India’s health infrastructure and uncontrolled diabetes is the biggest health challenge. The main reason for the inadequacy of Indian Healthcare is the allocation of less than 1.5% of its GDP into healthcare. Another major concern in India affecting people across cities is uncontrolled diabetes that is caused by chronic health conditions. More than 74 million adults are said to have diabetes. Generally, chronic health conditions in India go undetected or undiagnosed until its late, by then it has already affected their mortality.
According to the Ministry of Health and Family Welfare ‘s National Diabetes and Diabetic Retinopathy Survey, diabetes prevalence in India is 11.8 percent. This contributes to higher complications and mortality rates. In 2015 diabetic retinopathy contributed to 1.06 percent blindness plus 1.16 percent worldwide cases of vision loss.
Due to various obstacles, national systems are not enforced uniformly throughout the region. Despite these circumstances, most patients, especially in rural settings, do not seek care for chronic ailments. Second, most people who diagnose their chronic illnesses late have little choice but to seek care from private practitioners as and when they are diagnosed with their disorders. This results in a greater financial strain on the patients. Given the extent of diabetes-related complications – including blindness, heart failure, kidney failure, and amputation of the limbs in extreme cases – it would be fitting if the government mandates universal diabetes health insurance coverage as it did in an emergency such as COVID-19 in public health.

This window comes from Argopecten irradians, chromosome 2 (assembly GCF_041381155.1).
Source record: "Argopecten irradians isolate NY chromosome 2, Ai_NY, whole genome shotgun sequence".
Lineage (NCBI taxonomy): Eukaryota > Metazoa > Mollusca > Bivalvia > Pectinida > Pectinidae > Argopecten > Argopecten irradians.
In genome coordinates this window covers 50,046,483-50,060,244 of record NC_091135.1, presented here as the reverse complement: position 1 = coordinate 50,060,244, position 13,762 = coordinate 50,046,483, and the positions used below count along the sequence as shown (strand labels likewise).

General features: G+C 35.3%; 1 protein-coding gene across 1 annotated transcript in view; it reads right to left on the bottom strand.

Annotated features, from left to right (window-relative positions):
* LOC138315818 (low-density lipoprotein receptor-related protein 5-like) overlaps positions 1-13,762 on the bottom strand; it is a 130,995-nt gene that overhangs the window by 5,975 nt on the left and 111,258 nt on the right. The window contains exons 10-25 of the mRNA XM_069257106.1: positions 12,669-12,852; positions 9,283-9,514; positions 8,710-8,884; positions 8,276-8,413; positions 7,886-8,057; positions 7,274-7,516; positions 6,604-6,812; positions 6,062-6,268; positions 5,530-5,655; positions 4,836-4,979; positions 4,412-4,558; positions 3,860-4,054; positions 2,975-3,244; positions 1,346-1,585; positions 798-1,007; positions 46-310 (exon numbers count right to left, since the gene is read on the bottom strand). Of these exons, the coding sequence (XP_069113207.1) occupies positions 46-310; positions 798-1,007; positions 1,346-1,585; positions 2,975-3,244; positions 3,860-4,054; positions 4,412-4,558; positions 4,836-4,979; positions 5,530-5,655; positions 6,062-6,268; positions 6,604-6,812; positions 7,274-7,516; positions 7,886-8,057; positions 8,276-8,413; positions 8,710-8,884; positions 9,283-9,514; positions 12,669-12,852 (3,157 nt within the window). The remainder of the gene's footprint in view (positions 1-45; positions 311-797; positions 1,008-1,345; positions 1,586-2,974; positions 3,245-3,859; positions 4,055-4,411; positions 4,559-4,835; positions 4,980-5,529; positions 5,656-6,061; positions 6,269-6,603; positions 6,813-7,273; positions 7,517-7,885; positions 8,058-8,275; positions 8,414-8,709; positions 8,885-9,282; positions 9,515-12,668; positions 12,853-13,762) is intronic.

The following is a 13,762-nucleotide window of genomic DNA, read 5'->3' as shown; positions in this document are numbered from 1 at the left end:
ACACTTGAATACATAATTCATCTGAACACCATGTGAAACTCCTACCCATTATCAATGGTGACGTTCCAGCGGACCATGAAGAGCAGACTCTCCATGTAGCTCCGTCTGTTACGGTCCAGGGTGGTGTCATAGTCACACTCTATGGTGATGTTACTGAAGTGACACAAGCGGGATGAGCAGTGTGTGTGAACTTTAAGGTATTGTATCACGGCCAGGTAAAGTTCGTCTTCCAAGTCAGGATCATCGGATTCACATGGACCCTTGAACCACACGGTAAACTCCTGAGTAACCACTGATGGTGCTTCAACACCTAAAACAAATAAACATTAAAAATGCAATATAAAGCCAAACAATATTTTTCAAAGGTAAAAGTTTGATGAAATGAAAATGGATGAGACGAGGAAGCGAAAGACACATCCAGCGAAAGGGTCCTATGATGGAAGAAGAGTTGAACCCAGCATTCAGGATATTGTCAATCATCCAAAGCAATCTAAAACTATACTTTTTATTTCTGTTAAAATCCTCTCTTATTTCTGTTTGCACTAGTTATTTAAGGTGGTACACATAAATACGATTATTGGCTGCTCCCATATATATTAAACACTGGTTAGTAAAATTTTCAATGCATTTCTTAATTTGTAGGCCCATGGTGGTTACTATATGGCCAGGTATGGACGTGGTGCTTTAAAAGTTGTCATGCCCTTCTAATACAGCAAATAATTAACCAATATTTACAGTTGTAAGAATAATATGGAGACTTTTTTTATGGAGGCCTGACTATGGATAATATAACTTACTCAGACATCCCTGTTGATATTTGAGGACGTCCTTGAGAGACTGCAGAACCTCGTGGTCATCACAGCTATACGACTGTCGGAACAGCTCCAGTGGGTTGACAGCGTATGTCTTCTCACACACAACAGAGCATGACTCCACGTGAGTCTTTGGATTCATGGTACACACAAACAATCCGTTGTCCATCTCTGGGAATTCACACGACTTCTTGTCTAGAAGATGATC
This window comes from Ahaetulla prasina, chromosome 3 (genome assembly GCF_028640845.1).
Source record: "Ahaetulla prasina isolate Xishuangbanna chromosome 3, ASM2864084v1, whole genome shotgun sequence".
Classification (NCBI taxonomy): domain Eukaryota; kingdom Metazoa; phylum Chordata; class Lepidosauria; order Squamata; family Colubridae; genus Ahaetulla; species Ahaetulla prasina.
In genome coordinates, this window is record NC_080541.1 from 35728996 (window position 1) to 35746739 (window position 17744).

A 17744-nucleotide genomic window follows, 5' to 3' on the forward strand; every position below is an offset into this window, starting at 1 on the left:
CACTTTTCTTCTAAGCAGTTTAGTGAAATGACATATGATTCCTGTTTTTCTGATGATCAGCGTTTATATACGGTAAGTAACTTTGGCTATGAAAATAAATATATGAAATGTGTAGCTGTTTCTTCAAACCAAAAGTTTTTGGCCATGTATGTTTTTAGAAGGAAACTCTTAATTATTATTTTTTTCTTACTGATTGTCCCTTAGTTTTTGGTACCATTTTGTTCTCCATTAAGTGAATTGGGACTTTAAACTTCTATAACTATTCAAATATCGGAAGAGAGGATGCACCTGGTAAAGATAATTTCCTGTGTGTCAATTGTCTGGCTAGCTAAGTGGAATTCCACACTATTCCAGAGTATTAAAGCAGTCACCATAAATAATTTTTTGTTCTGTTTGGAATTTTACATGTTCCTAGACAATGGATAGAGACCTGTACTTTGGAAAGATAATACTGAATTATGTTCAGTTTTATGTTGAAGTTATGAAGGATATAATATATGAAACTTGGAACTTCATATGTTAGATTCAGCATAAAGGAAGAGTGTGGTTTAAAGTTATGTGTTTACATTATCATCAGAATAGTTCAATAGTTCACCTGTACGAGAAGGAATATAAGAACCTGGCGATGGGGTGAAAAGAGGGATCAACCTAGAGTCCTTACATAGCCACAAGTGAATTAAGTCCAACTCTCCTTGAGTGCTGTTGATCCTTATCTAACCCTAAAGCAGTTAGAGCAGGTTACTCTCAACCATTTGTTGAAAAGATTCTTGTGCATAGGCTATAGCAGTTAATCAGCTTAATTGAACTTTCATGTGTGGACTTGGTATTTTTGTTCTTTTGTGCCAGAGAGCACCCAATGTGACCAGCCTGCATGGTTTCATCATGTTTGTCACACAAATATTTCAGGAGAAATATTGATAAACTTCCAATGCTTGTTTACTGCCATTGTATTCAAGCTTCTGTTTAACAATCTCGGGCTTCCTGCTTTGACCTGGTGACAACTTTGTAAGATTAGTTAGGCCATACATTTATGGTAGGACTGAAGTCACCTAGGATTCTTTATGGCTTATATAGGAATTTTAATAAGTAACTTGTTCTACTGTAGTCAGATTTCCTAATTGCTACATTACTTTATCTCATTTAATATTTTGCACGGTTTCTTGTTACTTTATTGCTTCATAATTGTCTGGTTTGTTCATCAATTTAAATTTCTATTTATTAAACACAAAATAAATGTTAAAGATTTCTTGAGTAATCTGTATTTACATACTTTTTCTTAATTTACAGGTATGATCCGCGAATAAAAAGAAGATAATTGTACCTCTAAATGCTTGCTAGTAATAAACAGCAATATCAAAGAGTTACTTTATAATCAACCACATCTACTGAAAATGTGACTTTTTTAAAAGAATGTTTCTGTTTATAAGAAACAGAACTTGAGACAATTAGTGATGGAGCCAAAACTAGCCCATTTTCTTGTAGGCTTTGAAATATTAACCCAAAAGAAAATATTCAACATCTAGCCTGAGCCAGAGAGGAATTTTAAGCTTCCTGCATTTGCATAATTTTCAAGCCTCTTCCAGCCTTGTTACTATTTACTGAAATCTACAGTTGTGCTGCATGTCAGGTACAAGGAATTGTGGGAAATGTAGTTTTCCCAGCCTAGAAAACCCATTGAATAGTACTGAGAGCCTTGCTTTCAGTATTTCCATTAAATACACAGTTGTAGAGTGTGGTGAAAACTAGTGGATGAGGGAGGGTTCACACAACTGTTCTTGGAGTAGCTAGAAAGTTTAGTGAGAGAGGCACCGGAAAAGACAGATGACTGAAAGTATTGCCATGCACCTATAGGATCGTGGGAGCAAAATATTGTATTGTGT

What needs to be done to improve overall India’s health infrastructure and uncontrolled diabetes is using digital health technology to ensure better monitoring, management, and proactive intervention of people with diabetes and other chronic health conditions. This can be triggered as India has the highest number of mobile users and unparalleled data consumption. So the best bet right now would be combining digital health technologies with the use of smartphones. An app can work wonders as people in rural and urban areas both can be benefitted from its limitless scope.
When this goal is combined with the government’s policy of Make In India and Digital India it can significantly improve India’s health Infrastructure and uncontrolled diabetes via tech.